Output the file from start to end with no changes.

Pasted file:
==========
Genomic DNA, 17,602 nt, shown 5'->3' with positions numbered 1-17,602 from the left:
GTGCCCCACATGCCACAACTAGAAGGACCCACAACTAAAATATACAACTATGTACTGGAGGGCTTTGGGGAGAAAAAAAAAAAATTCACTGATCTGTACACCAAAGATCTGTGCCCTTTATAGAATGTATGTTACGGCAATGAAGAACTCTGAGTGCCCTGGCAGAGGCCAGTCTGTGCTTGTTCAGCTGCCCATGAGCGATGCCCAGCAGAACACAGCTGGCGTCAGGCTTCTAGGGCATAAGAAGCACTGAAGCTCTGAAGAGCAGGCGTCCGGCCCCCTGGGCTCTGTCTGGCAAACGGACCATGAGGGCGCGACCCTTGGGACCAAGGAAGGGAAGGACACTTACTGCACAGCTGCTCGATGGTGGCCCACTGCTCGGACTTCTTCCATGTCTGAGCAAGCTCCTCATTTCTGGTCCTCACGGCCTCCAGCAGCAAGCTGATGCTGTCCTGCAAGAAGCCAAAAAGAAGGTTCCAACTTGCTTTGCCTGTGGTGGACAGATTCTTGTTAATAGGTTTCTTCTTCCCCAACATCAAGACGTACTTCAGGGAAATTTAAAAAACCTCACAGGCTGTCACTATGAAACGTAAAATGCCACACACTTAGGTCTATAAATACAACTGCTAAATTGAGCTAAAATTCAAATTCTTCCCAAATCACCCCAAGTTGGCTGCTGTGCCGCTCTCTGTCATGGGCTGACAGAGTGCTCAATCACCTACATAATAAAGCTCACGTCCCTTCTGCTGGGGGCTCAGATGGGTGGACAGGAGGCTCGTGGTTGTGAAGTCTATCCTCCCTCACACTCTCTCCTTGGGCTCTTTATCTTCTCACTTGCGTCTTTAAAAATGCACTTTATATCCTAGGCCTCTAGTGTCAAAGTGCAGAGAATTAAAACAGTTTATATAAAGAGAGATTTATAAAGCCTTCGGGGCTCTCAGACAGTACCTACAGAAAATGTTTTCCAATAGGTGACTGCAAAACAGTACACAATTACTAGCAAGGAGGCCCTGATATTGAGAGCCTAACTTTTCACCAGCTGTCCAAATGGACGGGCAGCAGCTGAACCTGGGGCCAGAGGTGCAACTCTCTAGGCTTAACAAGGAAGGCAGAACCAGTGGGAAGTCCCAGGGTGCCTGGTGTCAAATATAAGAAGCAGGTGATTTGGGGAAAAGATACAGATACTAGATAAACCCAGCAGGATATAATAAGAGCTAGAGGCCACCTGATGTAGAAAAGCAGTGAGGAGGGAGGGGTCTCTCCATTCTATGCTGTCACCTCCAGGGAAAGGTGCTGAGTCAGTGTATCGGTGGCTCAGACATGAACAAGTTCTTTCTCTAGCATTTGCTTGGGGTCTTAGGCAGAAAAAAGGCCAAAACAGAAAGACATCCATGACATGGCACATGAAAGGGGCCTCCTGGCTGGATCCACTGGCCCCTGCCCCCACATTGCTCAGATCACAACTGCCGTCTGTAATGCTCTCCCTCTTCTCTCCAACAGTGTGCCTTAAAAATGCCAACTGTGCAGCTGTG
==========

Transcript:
Genomic DNA, 17,602 nt, shown 5'->3' with positions numbered 1-17,602 from the left:
GTGCCCCACATGCCACAACTAGAAGGACCCACAACTAAAATATACAACTATGTACTGGAGGGCTTTGGGGAGAAAAAAAAAAAATTCACTGATCTGTACACCAAAGATCTGTGCCCTTTATAGAATGTATGTTACGGCAATGAAGAACTCTGAGTGCCCTGGCAGAGGCCAGTCTGTGCTTGTTCAGCTGCCCATGAGCGATGCCCAGCAGAACACAGCTGGCGTCAGGCTTCTAGGGCATAAGAAGCACTGAAGCTCTGAAGAGCAGGCGTCCGGCCCCCTGGGCTCTGTCTGGCAAACGGACCATGAGGGCGCGACCCTTGGGACCAAGGAAGGGAAGGACACTTACTGCACAGCTGCTCGATGGTGGCCCACTGCTCGGACTTCTTCCATGTCTGAGCAAGCTCCTCATTTCTGGTCCTCACGGCCTCCAGCAGCAAGCTGATGCTGTCCTGCAAGAAGCCAAAAAGAAGGTTCCAACTTGCTTTGCCTGTGGTGGACAGATTCTTGTTAATAGGTTTCTTCTTCCCCAACATCAAGACGTACTTCAGGGAAATTTAAAAAACCTCACAGGCTGTCACTATGAAACGTAAAATGCCACACACTTAGGTCTATAAATACAACTGCTAAATTGAGCTAAAATTCAAATTCTTCCCAAATCACCCCAAGTTGGCTGCTGTGCCGCTCTCTGTCATGGGCTGACAGAGTGCTCAATCACCTACATAATAAAGCTCACGTCCCTTCTGCTGGGGGCTCAGATGGGTGGACAGGAGGCTCGTGGTTGTGAAGTCTATCCTCCCTCACACTCTCTCCTTGGGCTCTTTATCTTCTCACTTGCGTCTTTAAAAATGCACTTTATATCCTAGGCCTCTAGTGTCAAAGTGCAGAGAATTAAAACAGTTTATATAAAGAGAGATTTATAAAGCCTTCGGGGCTCTCAGACAGTACCTACAGAAAATGTTTTCCAATAGGTGACTGCAAAACAGTACACAATTACTAGCAAGGAGGCCCTGATATTGAGAGCCTAACTTTTCACCAGCTGTCCAAATGGACGGGCAGCAGCTGAACCTGGGGCCAGAGGTGCAACTCTCTAGGCTTAACAAGGAAGGCAGAACCAGTGGGAAGTCCCAGGGTGCCTGGTGTCAAATATAAGAAGCAGGTGATTTGGGGAAAAGATACAGATACTAGATAAACCCAGCAGGATATAATAAGAGCTAGAGGCCACCTGATGTAGAAAAGCAGTGAGGAGGGAGGGGTCTCTCCATTCTATGCTGTCACCTCCAGGGAAAGGTGCTGAGTCAGTGTATCGGTGGCTCAGACATGAACAAGTTCTTTCTCTAGCATTTGCTTGGGGTCTTAGGCAGAAAAAAGGCCAAAACAGAAAGACATCCATGACATGGCACATGAAAGGGGCCTCCTGGCTGGATCCACTGGCCCCTGCCCCCACATTGCTCAGATCACAACTGCCGTCTGTAATGCTCTCCCTCTTCTCTCCAACAGTGTGCCTTAAAAATGCCAACTGTGCAGCTGTG